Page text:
To Breed Or Not To Breed

I have been subjected to pressure by various people throughout my life to have a baby. Not by anyone who was interested in sharing the baby, but certain relatives over the years and the occasional pregnant friend.

I have never been interested in parenting and don’t care to be in the company of children. There are exceptions, but it’s really down to the individual child’s personality rather than a general child.

When I am feeling mischievous, I use the line from the late 80’s Goldie Hawn/Kurt Russell movie, Overboard.

If you have a baby, you can’t be the baby.

Many people will characterize not wanting to have children as selfish, because without kids, your time and money is all for you.

But having a house without crayon drawings on the wall, tiny toys underfoot, traumatized cats or dogs with tufts of fur missing isn’t really why. Don’t get me wrong, it’s a major plus, but it’s not the motivation.

For me, it’s really more a lack of motivation to be a parent. I can be great with kids, getting down on the floor to play and do a variety of kid activities for a few hours. Knowing I can give the kid back after it’s tired and stuffed full of food is what lets me relax and enjoy the child-time.

I had a vague thought in my late 30’s that I should be concerned with my biological clock, but it was the numbers are what quashed that.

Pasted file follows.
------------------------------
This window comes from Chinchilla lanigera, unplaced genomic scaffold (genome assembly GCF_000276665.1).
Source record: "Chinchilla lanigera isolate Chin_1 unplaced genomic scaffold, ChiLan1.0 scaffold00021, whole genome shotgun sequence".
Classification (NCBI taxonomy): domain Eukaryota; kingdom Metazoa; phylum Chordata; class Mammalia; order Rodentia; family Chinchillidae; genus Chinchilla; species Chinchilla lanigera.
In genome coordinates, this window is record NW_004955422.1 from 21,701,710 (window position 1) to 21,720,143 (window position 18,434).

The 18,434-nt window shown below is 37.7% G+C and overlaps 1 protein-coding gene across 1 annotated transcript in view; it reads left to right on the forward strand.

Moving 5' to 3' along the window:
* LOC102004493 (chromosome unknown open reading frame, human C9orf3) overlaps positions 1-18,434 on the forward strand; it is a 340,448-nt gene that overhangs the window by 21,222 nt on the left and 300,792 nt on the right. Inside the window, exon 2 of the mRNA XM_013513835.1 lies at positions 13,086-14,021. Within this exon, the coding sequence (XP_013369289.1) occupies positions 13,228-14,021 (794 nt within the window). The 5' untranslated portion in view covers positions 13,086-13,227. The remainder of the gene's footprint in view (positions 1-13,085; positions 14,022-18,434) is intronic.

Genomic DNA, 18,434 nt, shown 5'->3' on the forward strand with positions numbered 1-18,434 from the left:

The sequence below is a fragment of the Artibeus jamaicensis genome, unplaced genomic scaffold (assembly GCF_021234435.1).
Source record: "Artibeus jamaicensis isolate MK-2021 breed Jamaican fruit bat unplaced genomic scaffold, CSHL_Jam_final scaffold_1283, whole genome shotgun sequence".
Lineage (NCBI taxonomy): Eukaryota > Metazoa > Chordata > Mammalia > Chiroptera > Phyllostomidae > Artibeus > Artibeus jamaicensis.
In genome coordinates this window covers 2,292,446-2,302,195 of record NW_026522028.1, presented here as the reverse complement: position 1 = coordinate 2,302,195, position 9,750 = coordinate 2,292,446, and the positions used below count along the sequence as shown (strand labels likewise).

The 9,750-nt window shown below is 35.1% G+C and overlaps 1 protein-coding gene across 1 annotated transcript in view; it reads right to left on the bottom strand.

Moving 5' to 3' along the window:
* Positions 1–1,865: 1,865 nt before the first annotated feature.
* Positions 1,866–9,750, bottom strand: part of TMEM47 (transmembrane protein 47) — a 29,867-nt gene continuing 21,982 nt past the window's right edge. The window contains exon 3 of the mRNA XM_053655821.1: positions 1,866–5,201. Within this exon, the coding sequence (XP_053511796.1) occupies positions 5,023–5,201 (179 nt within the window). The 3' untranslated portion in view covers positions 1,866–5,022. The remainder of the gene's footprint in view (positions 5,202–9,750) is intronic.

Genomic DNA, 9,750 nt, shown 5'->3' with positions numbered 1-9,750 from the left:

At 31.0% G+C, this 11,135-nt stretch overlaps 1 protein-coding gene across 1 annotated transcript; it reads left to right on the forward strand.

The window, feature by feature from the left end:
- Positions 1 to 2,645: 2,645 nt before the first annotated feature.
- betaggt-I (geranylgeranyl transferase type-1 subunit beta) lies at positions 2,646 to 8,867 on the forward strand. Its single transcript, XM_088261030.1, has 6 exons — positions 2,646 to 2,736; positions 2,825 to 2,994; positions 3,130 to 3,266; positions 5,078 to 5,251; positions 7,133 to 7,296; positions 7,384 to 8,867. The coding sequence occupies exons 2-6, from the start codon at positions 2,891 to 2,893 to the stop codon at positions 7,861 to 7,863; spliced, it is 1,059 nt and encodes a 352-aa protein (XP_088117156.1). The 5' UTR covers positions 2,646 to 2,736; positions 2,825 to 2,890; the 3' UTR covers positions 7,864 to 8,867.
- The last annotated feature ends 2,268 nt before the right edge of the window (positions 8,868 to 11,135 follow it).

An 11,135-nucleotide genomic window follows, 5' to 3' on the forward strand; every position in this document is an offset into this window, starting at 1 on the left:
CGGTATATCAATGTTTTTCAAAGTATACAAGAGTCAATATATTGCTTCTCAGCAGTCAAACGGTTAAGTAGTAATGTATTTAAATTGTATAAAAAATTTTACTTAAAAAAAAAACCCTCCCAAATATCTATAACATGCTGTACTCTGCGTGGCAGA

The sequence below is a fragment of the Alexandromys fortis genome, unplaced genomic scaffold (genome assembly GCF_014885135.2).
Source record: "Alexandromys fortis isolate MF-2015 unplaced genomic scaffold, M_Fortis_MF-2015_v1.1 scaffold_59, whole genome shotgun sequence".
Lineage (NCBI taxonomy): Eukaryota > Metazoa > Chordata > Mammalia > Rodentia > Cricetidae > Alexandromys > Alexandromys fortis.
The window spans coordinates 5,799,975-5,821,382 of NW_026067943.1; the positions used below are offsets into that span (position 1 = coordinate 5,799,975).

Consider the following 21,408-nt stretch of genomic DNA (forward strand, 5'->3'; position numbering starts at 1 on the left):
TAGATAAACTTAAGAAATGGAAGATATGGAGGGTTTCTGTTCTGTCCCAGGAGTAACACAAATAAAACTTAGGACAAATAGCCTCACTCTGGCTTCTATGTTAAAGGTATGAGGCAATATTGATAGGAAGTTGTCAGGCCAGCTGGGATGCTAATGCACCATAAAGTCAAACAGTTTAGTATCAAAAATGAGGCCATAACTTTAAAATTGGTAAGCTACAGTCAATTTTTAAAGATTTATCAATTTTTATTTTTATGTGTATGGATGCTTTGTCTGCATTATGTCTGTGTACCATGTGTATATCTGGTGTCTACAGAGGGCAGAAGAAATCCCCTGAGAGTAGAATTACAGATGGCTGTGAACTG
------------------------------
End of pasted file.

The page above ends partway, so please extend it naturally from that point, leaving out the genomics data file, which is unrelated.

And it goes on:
Many people have children to have a kind of immortality, to pass their genes down, to be remembered.

If you have a child, that child is 50% your genes. Your grandchild is 25%, great-grandchild 12.5%, great-great-grandchild is 6.25% and it diminishes from there.

How many people even met or remember their great-grandparent, never mind a great-great one?

Okay, I met one great-great grandmother, two of my great-grandparents. But none of the peers I had growing up had known even the names of their great-great.

When you factor in that there’s less than 1% difference between you and any other person on the planet, even that 50% is pretty insignificant.

Isn’t it better to leave behind something you created or accomplished that is linked to you specifically, rather than be a one of many contributors to a group effort of a sequence of child/grandchild?

Isn’t it better to recognize a lack of motivation and interest to be a parent and then not be one? Aren’t there enough kids being raised by bitter, resentful or reluctant parents to intentionally be one?

More than that, with the global population rising geometrically and a finite amount of resources’ if we keep breeding worse than rabbits the future for humans isn’t merely dim and war ravaged, but shorter.

Like many aspects of religion, the go forth and multiply doesn’t work in the modern area.

Having large families made sense when infant and child mortality rates where high – then, you needed to have six so that two would make it to adulthood.

But, the number of babies who love beyond their first year is increased and many of the diseases that used to kill people en mass are largely a thing of the past. That’s why cancer rates seem so high, more people are living long enough to get cancer, rather than die younger from germ spread diseases.

Not having a child may well be the most important environmental protection a person can do to reduce their footprint.

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